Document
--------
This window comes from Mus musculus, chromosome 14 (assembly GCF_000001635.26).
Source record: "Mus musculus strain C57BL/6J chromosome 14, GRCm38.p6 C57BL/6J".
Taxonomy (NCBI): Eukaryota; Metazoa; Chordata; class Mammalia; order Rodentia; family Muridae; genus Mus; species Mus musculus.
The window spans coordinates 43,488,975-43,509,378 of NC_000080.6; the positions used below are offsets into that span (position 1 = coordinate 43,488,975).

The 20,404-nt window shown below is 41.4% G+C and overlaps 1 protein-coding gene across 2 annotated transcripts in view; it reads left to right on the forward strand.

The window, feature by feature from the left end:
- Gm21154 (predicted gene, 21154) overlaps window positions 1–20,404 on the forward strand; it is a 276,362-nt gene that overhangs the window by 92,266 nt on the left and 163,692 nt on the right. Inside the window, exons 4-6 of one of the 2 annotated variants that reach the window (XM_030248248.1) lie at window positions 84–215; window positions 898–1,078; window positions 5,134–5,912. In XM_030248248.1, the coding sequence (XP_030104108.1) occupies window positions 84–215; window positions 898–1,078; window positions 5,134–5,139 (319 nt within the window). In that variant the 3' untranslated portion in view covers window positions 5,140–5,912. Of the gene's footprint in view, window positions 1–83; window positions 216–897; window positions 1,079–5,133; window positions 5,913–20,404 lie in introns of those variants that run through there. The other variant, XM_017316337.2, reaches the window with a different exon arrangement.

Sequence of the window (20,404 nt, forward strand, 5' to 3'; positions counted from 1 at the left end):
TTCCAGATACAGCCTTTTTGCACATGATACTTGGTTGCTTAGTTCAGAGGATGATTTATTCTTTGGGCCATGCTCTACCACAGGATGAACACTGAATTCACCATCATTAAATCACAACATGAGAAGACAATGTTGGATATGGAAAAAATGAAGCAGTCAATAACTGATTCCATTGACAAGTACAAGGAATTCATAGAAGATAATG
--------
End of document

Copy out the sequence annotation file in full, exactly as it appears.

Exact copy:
This window comes from Mus musculus, chromosome 14 (assembly GCF_000001635.26).
Source record: "Mus musculus strain C57BL/6J chromosome 14, GRCm38.p6 C57BL/6J".
Taxonomy (NCBI): Eukaryota; Metazoa; Chordata; class Mammalia; order Rodentia; family Muridae; genus Mus; species Mus musculus.
The window spans coordinates 43,488,975-43,509,378 of NC_000080.6; the positions used below are offsets into that span (position 1 = coordinate 43,488,975).

The 20,404-nt window shown below is 41.4% G+C and overlaps 1 protein-coding gene across 2 annotated transcripts in view; it reads left to right on the forward strand.

The window, feature by feature from the left end:
- Gm21154 (predicted gene, 21154) overlaps window positions 1–20,404 on the forward strand; it is a 276,362-nt gene that overhangs the window by 92,266 nt on the left and 163,692 nt on the right. Inside the window, exons 4-6 of one of the 2 annotated variants that reach the window (XM_030248248.1) lie at window positions 84–215; window positions 898–1,078; window positions 5,134–5,912. In XM_030248248.1, the coding sequence (XP_030104108.1) occupies window positions 84–215; window positions 898–1,078; window positions 5,134–5,139 (319 nt within the window). In that variant the 3' untranslated portion in view covers window positions 5,140–5,912. Of the gene's footprint in view, window positions 1–83; window positions 216–897; window positions 1,079–5,133; window positions 5,913–20,404 lie in introns of those variants that run through there. The other variant, XM_017316337.2, reaches the window with a different exon arrangement.

Sequence of the window (20,404 nt, forward strand, 5' to 3'; positions counted from 1 at the left end):
TTCCAGATACAGCCTTTTTGCACATGATACTTGGTTGCTTAGTTCAGAGGATGATTTATTCTTTGGGCCATGCTCTACCACAGGATGAACACTGAATTCACCATCATTAAATCACAACATGAGAAGACAATGTTGGATATGGAAAAAATGAAGCAGTCAATAACTGATTCCATTGACAAGTACAAGGAATTCATAGAAGATAATG